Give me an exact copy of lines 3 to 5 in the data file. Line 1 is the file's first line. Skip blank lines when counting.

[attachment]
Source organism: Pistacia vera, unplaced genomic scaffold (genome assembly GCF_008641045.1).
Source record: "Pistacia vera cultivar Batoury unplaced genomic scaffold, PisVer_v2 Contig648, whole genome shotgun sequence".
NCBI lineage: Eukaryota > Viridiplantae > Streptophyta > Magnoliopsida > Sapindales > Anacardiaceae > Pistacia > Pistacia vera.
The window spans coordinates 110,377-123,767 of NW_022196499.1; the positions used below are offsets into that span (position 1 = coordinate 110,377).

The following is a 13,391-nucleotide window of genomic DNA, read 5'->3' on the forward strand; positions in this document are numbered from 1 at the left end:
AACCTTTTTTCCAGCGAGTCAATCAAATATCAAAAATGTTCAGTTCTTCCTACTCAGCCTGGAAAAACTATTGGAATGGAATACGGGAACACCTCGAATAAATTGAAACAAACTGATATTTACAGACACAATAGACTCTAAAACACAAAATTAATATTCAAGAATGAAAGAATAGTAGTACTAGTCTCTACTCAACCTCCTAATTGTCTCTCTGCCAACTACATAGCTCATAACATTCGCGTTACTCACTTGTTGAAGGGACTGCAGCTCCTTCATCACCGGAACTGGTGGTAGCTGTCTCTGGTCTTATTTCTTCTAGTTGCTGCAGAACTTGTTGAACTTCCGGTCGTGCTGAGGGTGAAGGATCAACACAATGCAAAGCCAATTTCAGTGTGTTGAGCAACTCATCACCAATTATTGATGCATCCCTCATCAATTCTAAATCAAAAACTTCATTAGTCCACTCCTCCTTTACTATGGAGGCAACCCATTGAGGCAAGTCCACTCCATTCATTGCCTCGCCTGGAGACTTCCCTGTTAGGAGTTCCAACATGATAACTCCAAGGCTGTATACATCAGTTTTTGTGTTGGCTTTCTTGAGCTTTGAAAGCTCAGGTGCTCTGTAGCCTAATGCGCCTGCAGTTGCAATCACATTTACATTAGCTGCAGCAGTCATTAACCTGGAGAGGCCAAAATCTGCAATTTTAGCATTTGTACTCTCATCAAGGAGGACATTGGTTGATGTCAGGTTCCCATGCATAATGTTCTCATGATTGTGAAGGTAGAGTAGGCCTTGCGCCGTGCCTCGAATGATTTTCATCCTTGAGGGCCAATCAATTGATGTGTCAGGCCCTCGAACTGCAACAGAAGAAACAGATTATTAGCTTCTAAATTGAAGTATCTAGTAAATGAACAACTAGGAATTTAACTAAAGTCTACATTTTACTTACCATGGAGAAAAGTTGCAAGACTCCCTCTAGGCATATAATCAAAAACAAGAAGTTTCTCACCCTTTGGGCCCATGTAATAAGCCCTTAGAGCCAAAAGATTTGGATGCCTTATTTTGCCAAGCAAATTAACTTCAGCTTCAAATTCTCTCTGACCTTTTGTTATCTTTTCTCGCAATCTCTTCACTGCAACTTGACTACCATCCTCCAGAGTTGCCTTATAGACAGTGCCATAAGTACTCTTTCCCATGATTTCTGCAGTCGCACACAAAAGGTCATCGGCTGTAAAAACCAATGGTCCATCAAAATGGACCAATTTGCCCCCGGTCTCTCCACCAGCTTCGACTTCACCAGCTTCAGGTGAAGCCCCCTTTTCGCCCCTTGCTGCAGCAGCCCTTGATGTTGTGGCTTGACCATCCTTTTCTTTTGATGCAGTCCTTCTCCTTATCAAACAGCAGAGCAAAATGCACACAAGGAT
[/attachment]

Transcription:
NCBI lineage: Eukaryota > Viridiplantae > Streptophyta > Magnoliopsida > Sapindales > Anacardiaceae > Pistacia > Pistacia vera.
The window spans coordinates 110,377-123,767 of NW_022196499.1; the positions used below are offsets into that span (position 1 = coordinate 110,377).

The following is a 13,391-nucleotide window of genomic DNA, read 5'->3' on the forward strand; positions in this document are numbered from 1 at the left end: